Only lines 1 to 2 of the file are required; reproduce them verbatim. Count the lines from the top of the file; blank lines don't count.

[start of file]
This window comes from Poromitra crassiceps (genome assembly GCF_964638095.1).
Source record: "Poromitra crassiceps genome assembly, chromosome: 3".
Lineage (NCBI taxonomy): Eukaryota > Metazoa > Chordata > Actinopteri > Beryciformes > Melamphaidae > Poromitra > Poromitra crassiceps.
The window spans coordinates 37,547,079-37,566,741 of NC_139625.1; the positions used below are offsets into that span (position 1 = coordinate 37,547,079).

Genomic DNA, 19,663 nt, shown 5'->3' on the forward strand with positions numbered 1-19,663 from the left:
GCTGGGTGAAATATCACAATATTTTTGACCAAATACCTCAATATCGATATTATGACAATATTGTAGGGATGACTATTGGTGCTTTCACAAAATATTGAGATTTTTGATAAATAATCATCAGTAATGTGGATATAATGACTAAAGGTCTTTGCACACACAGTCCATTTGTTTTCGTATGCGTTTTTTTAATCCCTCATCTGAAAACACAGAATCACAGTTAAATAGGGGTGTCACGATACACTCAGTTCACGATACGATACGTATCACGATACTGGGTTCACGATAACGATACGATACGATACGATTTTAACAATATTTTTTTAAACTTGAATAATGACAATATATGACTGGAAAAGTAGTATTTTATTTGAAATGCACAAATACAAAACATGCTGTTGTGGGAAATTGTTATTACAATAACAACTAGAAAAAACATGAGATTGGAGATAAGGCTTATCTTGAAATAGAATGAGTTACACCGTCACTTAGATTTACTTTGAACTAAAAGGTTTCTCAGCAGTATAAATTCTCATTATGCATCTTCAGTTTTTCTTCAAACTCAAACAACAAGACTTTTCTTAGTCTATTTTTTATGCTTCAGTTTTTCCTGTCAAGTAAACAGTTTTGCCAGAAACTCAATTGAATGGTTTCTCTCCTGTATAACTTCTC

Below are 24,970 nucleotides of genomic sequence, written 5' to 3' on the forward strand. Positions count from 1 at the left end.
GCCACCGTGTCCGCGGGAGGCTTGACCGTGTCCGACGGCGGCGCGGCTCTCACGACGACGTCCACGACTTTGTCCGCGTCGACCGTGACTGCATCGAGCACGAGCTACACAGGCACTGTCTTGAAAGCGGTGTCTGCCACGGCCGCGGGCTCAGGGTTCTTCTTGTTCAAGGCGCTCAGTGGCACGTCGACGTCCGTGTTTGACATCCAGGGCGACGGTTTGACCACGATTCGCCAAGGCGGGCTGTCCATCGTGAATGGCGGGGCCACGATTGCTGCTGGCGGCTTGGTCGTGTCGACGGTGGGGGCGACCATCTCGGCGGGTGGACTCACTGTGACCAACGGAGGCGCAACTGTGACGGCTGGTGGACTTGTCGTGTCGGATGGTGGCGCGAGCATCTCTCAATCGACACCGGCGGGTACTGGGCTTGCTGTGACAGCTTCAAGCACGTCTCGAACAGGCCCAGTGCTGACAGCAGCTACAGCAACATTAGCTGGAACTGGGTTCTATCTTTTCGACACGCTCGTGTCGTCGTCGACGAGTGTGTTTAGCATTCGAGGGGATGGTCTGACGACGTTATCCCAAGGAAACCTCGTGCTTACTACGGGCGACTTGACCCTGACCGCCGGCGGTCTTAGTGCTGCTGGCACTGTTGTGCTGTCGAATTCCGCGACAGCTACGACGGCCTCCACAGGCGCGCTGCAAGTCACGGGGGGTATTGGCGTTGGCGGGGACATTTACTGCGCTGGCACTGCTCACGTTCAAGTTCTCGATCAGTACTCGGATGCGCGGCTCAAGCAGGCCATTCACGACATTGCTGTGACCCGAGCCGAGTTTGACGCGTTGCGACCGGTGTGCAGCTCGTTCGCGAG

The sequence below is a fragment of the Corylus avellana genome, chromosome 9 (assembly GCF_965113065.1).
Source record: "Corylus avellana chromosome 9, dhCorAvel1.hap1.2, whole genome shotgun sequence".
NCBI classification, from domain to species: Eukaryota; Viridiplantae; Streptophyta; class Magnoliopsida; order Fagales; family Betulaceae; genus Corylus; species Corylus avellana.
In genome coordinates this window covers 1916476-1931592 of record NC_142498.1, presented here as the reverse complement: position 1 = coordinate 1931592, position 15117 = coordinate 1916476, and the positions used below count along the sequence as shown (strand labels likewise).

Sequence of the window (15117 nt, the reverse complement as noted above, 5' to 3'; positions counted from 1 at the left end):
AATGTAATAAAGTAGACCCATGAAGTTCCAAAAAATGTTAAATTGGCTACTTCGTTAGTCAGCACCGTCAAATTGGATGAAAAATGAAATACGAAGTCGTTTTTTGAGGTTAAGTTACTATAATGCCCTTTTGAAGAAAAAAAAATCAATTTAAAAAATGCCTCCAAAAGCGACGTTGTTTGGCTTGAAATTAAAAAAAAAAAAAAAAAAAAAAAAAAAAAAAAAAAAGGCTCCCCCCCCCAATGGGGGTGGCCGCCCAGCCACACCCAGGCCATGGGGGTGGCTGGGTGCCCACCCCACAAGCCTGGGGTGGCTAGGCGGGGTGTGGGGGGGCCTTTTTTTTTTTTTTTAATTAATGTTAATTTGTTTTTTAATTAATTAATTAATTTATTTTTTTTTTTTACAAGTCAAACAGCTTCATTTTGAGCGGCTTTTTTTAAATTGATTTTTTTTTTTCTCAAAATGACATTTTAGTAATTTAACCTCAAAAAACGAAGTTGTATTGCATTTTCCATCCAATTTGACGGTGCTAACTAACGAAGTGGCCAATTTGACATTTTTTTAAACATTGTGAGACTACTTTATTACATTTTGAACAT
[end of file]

This window comes from Poromitra crassiceps (genome assembly GCF_964638095.1).
Source record: "Poromitra crassiceps genome assembly, chromosome: 3".